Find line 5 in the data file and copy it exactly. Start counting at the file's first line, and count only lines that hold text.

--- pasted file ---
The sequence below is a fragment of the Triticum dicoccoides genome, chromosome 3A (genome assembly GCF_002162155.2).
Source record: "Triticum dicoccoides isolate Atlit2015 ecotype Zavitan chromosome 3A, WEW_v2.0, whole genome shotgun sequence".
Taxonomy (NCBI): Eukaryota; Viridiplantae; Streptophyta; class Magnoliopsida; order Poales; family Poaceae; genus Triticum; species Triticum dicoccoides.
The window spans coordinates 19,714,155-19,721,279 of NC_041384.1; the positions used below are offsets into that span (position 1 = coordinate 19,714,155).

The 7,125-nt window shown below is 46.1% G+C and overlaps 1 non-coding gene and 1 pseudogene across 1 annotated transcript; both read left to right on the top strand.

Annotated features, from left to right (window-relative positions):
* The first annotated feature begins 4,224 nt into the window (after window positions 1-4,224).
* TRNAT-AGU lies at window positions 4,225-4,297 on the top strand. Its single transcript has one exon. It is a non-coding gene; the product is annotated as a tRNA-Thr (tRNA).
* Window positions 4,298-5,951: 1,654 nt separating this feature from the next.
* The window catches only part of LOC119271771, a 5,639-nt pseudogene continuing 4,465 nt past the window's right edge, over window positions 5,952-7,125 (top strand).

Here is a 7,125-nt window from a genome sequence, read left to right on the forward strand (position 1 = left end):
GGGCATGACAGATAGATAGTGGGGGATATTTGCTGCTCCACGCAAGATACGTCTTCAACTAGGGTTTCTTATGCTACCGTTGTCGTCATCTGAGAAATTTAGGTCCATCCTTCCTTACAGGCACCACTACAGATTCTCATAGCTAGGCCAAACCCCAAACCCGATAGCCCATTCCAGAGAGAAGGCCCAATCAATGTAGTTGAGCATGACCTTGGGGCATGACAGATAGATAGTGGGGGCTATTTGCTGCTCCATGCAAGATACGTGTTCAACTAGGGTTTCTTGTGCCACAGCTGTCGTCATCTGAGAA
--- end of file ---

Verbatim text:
The 7,125-nt window shown below is 46.1% G+C and overlaps 1 non-coding gene and 1 pseudogene across 1 annotated transcript; both read left to right on the top strand.